- Bill Gurley on Startups and Risk (Business Insider) — No one’s fearful, everyone’s greedy, and it will eventually end.
- Pants — a build system from Twitter and others.
- pup — commandline tool for parsing and processing HTML.
- Use Regulation (Slate) — the take on privacy that says that data collection isn’t inherently bad, it’s the (mis)use of the data that should be policed. The author of this piece is not a believer.
Startups Class, Container Deployment, Cryptopocalypse, and Program Design
- EP245 Downloads — class materials from the Udacity “How to Build a Startup” course.
- scrz.io — easy container deployment.
- The Factoring Dead: Preparing for the Cryptopocalypse — how RSA and Diffie-Helman crypto might be useless in the next few years.
- How to Design Programs — 2ed text is a work-in-progress.
Understanding the Difference Between User Problems, Business Needs, and Solutions
First, let me say that I love all the emphasis on Customer Development, Early User Research, and Product Market Fit that I’ve been seeing these days. What I don’t love is the massive confusion that often comes along with it.
There’s a particular type of confusion I’ve seen on teams at the very beginning of the product development process that I’d like to try to clear up. Or possibly add to. We’ll see.
Some people don’t seem to understand the difference between a Business Need, a User Problem, and a Solution. But you have to understand the difference, because if you don’t, you’ll end up doing the wrong sort of research and designing the wrong product.
A Business Need
At its very simplest, a Business Need is what a product will do for your company. This can often be expressed in the form of a metric that needs to be moved or a hypothesis about how building a new feature or product will make you a billionaire.
Here are some examples of business needs:
- Improve the conversion rate on a landing page so that we get more people trying our product.
- Increase revenue by selling more widgets.
- Get more registered users for free by getting our current users to share our product.
- Increase engagement with our product so that people are more likely to be retained users.
- Build a huge user base so that we can eventually monetize it.
What’s interesting about these Business Needs? Well, in one way or another, all of these things, if executed correctly, should eventually increase our revenue or decrease our spend. We need to do these things to have a viable business. But there are all sorts of ways to do them, some of which are great for users and others that aren’t.
To identify a business need, typically you’re going to want quantitative data. You need to know what your metrics are in order to figure out which ones need to be higher. You don’t determine a business need by talking to users.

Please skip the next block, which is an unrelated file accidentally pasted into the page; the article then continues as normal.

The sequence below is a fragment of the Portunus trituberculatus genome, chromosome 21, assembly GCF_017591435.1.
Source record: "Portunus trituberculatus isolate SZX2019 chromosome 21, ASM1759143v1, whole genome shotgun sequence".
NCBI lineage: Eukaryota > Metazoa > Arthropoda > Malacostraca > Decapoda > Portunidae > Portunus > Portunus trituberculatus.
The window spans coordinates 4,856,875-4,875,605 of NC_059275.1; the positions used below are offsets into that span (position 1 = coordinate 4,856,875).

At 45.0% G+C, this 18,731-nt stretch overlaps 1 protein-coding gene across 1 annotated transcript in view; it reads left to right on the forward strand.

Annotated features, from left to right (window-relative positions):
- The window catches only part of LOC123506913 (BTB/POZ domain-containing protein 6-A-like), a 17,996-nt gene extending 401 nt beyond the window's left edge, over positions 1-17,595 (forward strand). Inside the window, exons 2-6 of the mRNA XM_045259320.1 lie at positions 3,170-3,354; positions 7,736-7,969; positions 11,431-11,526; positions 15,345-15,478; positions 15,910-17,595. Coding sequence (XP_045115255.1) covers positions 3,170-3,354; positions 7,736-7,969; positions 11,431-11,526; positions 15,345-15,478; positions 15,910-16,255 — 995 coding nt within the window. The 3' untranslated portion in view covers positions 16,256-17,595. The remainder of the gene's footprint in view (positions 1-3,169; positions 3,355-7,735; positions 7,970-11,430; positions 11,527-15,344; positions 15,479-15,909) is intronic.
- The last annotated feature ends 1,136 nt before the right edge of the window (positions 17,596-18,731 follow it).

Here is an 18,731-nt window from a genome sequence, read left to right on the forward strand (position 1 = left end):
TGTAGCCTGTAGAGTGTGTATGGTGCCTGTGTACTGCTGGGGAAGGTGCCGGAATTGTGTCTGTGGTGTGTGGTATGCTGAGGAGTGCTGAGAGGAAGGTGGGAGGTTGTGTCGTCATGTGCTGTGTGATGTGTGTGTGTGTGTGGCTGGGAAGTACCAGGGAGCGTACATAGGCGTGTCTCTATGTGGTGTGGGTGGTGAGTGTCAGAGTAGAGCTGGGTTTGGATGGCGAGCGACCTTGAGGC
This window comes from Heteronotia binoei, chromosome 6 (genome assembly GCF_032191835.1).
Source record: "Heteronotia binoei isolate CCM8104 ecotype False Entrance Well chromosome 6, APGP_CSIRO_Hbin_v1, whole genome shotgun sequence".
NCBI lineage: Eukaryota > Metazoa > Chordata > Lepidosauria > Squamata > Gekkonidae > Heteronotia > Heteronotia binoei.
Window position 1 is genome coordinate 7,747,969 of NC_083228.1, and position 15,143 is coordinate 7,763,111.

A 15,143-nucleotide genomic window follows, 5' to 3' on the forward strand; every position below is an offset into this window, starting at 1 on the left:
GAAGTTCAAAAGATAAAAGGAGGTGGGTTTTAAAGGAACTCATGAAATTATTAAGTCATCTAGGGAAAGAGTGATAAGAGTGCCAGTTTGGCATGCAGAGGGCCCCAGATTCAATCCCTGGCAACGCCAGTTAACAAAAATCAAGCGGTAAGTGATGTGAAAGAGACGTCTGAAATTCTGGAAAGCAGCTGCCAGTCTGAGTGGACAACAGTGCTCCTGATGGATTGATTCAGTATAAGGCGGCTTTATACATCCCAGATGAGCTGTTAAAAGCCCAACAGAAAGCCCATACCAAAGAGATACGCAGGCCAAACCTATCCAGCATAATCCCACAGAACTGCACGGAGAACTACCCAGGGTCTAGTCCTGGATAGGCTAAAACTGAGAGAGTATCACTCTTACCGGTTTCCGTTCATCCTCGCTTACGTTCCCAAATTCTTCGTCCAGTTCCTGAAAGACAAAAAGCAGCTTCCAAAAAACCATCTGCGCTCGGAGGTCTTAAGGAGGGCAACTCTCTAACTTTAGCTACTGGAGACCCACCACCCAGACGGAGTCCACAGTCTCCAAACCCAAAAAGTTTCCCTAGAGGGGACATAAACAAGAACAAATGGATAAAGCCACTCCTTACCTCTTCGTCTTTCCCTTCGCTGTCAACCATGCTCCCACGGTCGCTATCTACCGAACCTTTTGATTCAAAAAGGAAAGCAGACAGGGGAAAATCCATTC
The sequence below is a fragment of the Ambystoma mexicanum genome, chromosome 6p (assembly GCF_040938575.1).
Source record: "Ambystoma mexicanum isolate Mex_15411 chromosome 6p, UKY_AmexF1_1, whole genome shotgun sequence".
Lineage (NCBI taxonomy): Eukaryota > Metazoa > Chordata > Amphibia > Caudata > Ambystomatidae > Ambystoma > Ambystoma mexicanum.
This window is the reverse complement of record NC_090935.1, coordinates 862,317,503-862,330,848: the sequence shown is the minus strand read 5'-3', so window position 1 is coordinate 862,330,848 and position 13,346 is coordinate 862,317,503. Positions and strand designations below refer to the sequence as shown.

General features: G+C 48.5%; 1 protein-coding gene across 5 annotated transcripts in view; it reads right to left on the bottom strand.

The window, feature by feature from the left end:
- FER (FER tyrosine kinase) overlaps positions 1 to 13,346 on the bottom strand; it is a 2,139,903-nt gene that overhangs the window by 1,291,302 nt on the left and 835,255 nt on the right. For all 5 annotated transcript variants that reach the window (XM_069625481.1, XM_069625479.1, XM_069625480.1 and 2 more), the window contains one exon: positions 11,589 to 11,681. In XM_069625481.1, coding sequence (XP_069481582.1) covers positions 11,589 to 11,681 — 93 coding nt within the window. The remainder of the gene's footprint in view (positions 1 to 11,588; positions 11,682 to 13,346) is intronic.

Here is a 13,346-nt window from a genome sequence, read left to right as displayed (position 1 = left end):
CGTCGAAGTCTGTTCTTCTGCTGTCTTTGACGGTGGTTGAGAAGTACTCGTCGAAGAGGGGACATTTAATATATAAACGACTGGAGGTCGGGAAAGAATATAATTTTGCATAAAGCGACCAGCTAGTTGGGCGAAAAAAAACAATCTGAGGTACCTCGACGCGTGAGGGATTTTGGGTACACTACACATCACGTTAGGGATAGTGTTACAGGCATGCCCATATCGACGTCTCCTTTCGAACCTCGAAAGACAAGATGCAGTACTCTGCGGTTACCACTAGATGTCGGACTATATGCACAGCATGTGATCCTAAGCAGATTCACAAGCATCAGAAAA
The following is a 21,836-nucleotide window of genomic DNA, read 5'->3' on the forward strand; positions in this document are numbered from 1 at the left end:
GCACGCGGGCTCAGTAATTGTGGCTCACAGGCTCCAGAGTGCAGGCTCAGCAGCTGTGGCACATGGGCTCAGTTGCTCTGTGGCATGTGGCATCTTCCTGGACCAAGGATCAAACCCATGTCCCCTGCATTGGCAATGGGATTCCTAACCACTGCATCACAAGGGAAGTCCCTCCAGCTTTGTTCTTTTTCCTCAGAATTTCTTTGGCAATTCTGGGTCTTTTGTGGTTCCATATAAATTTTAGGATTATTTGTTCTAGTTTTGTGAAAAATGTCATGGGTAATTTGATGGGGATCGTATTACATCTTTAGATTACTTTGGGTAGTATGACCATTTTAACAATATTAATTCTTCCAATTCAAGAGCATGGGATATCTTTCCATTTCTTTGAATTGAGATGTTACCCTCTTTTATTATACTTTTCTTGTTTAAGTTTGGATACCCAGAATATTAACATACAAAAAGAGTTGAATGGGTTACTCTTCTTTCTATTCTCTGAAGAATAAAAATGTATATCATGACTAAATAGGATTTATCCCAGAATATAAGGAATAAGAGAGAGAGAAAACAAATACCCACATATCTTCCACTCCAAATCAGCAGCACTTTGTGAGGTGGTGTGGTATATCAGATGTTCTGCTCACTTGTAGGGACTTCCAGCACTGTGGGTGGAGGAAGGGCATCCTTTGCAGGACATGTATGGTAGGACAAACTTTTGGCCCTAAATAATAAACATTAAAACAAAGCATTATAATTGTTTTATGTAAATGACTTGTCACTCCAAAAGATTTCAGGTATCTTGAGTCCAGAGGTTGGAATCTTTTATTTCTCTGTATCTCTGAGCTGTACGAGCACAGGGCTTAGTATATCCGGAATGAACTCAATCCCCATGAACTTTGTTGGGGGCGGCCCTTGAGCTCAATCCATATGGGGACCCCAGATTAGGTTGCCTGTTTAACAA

Obviously business needs might be caused by user problems. For example, if your onboarding process is hard to use, you could have low conversion rates. But the business need is increasing the conversion rate, which you might do in a number of different ways.
A User Problem
Your users have problems. Some of the problems they’ll pay you to solve for them. Some of the problems you’re probably causing for them with your terrible UX. Some of the problems they don’t even know they have.
Here are a few examples of user problems:
- It’s hard to share documents across different computers.
- The first time experience with a particular product is confusing and complicated.
- The user can’t use an app when it’s not connected to the Internet.
- A person has trouble finding a good hair salon in her area and booking an appointment.
You’ll note that these user problems are all quite different. The first one inspired lots of companies, like DropBox. The second one is common to many products. The third one is mobile specific. The fourth one could be solved by a number of different types of products, some of which are quite low tech. There are roughly an infinite number of other user problems that could exist.
The common factor here is that these are problems experienced by humans. The other common factor is that there is no guarantee that solving a user problem will actually fulfill a business need. Sure, solving problems for people is generally a good thing, but there are some user problems that people will pay you to solve and others that they won’t.
To identify a user problem, your best bet is observational and generative research. Watch people in the wild using your product or other products. Follow people around while they perform various tasks or do their jobs. Understand the things that make life difficult for people and then identify the biggest, most important problems that you could solve for them.
A solution, as the name implies, is how you solve a problem. Ideally, your solution will solve a user problem which will fix a business need.
Here are a few examples of solutions: Read more…